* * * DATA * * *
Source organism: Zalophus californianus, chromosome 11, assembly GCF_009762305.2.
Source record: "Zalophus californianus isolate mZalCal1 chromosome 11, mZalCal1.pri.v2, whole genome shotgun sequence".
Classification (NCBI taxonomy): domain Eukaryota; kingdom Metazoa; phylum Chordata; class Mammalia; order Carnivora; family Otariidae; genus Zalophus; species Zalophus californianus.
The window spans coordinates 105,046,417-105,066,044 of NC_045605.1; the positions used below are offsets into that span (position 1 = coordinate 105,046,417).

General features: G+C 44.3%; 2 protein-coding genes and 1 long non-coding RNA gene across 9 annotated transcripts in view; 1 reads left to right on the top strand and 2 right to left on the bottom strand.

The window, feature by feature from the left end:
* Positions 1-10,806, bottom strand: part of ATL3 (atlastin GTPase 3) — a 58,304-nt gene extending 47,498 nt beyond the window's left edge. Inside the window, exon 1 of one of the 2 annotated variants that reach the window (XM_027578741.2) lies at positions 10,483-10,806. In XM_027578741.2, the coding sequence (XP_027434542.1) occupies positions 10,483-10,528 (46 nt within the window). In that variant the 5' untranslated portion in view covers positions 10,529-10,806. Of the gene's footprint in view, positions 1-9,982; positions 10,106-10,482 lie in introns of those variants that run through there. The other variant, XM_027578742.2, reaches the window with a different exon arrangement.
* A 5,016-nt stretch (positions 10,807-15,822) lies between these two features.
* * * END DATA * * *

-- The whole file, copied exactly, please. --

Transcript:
Source organism: Zalophus californianus, chromosome 11, assembly GCF_009762305.2.
Source record: "Zalophus californianus isolate mZalCal1 chromosome 11, mZalCal1.pri.v2, whole genome shotgun sequence".
Classification (NCBI taxonomy): domain Eukaryota; kingdom Metazoa; phylum Chordata; class Mammalia; order Carnivora; family Otariidae; genus Zalophus; species Zalophus californianus.
The window spans coordinates 105,046,417-105,066,044 of NC_045605.1; the positions used below are offsets into that span (position 1 = coordinate 105,046,417).

General features: G+C 44.3%; 2 protein-coding genes and 1 long non-coding RNA gene across 9 annotated transcripts in view; 1 reads left to right on the top strand and 2 right to left on the bottom strand.

The window, feature by feature from the left end:
* Positions 1-10,806, bottom strand: part of ATL3 (atlastin GTPase 3) — a 58,304-nt gene extending 47,498 nt beyond the window's left edge. Inside the window, exon 1 of one of the 2 annotated variants that reach the window (XM_027578741.2) lies at positions 10,483-10,806. In XM_027578741.2, the coding sequence (XP_027434542.1) occupies positions 10,483-10,528 (46 nt within the window). In that variant the 5' untranslated portion in view covers positions 10,529-10,806. Of the gene's footprint in view, positions 1-9,982; positions 10,106-10,482 lie in introns of those variants that run through there. The other variant, XM_027578742.2, reaches the window with a different exon arrangement.
* A 5,016-nt stretch (positions 10,807-15,822) lies between these two features.